Project description:Managing the wastewater discharged from oil and shale gas fields is a big challenge, because this kind of wastewater is normally polluted by high contents of both oils and salts. Conventional pressure-driven membranes experience little success for treating this wastewater because of either severe membrane fouling or incapability of desalination. In this study, we designed a new nanocomposite forward osmosis (FO) membrane for accomplishing simultaneous oil/water separation and desalination. This nanocomposite FO membrane is composed of an oil-repelling and salt-rejecting hydrogel selective layer on top of a graphene oxide (GO) nanosheets infused polymeric support layer. The hydrogel selective layer demonstrates strong underwater oleophobicity that leads to superior anti-fouling capability under various oil/water emulsions, and the infused GO in support layer can significantly mitigate internal concentration polarization (ICP) through reducing FO membrane structural parameter by as much as 20%. Compared with commercial FO membrane, this new FO membrane demonstrates more than three times higher water flux, higher removals for oil and salts (>99.9% for oil and >99.7% for multivalent ions) and significantly lower fouling tendency when investigated with simulated shale gas wastewater. These combined merits will endorse this new FO membrane with wide applications in treating highly saline and oily wastewaters.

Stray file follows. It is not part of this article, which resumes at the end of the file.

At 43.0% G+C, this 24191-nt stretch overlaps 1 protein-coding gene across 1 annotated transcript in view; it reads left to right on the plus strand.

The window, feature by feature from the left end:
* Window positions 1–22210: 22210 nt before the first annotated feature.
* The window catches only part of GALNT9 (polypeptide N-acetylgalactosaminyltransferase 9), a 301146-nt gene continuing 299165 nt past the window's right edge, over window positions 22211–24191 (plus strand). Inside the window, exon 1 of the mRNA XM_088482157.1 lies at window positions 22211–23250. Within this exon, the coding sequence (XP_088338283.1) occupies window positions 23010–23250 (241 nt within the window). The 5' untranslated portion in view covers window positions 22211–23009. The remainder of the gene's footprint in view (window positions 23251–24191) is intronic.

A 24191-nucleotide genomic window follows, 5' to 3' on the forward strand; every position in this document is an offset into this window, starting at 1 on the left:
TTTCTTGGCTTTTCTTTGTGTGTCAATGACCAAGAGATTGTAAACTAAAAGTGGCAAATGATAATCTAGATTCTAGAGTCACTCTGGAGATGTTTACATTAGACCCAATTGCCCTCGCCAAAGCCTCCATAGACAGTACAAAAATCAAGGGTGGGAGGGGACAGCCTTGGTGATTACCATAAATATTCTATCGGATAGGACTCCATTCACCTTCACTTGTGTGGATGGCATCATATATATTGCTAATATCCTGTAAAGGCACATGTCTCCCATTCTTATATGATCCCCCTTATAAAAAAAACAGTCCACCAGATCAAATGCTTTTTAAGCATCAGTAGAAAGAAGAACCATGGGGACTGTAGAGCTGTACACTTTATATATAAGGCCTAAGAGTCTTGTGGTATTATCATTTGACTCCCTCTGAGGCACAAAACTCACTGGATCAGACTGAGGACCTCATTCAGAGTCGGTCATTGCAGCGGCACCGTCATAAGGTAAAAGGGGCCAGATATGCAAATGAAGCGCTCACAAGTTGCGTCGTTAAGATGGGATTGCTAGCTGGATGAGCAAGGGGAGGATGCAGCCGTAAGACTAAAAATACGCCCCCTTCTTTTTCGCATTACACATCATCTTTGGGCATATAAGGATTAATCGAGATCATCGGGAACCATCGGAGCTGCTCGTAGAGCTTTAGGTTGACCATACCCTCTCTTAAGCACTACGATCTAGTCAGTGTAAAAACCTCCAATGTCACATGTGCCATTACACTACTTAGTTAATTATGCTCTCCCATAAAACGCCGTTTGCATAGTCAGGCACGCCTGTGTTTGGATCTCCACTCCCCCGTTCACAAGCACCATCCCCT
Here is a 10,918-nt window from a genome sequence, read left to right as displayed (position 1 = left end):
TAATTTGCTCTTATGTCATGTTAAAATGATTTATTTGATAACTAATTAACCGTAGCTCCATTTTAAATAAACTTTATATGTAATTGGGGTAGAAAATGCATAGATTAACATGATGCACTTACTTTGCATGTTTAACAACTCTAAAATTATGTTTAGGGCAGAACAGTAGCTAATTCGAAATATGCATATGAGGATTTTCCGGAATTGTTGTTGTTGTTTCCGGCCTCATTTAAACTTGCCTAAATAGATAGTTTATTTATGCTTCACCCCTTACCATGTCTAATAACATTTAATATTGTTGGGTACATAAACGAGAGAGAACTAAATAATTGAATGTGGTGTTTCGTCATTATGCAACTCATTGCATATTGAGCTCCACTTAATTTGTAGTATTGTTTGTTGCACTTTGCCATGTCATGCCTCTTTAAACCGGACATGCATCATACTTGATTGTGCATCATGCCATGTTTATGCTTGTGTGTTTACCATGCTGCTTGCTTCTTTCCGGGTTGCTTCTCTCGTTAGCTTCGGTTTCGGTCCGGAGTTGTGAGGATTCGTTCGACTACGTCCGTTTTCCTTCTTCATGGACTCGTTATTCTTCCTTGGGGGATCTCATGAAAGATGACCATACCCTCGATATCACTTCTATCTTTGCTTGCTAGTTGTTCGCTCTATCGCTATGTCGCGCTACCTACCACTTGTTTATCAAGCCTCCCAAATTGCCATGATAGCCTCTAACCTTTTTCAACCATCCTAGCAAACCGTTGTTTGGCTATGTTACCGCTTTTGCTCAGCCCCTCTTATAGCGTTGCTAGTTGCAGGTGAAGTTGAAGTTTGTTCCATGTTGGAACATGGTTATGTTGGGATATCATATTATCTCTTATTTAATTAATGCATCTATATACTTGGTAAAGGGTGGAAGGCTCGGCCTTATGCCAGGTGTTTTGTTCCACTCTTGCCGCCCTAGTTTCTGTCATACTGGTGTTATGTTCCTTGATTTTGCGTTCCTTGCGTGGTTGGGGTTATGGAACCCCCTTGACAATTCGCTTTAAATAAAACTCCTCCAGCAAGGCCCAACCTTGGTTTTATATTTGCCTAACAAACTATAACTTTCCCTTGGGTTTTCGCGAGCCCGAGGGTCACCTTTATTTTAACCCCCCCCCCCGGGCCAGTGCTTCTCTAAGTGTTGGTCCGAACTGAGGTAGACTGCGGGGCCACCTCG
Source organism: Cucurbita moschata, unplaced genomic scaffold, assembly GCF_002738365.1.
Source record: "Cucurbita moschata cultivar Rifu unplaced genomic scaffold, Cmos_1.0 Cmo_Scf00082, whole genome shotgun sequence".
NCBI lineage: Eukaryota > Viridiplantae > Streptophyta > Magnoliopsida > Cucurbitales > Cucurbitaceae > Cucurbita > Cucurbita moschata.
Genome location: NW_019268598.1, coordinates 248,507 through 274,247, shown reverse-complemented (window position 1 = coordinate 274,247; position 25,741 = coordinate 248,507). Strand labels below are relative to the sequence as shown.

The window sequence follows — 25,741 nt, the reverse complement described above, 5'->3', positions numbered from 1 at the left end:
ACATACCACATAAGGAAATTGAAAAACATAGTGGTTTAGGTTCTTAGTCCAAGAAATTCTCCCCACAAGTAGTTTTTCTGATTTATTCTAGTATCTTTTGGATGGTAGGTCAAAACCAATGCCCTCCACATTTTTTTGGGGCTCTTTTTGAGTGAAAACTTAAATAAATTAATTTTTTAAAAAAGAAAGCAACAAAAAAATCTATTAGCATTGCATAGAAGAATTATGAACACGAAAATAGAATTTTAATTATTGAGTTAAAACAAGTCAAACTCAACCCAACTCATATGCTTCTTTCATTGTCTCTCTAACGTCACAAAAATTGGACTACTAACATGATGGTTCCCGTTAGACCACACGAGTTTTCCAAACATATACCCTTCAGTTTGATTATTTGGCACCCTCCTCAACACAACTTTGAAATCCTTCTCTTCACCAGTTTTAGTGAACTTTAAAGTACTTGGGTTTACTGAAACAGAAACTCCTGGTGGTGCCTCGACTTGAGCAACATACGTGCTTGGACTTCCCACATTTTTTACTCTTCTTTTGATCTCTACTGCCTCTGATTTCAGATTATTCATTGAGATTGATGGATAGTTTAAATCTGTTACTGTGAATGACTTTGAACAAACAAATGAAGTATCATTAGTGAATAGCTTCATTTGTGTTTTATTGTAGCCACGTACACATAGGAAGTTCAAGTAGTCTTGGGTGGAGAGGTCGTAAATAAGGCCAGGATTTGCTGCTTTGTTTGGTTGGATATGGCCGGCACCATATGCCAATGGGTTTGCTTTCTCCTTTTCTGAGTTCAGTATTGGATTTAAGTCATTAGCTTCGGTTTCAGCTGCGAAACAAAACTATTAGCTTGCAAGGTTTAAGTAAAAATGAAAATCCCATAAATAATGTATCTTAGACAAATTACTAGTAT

Project description:In the production of acrylic acid, the concentration of acrylic acid solution from the adsorption tower was low, which would lead to significant energy consumption in the distillation process to purify acrylic acid, along with the production of a large amount of wastewater. Reverse osmosis (RO) was proposed to concentrate the acrylic acid aqueous solution taken from a specific tray in the absorption tower. The effects of operating conditions on the permeate flux and acid retention were studied with two commercial RO membranes (SWC5 and SWC6). When the operating pressure was 4 MPa and the temperature was 25 °C, the permeate fluxes of two membranes were about 20 L·m-2·h-1. The acrylic acid and acetic acid retentions were about 80% and 78%, respectively. After being immersed in the acid solutions for several months, the characteristics of the two membranes were tested to evaluate their acid resistance. After six months of exposure to the acid solution containing 2.5% acrylic acid and 2.5% acetic acid, the retentions of acrylic acid and acetic acid were decreased by 5.7% and 4.1% for SWC5 and 4.9% and 2.2% for SWC6, respectively. The changes of membrane surface morphology and chemical composition showed the hydrolysis of some amide bonds.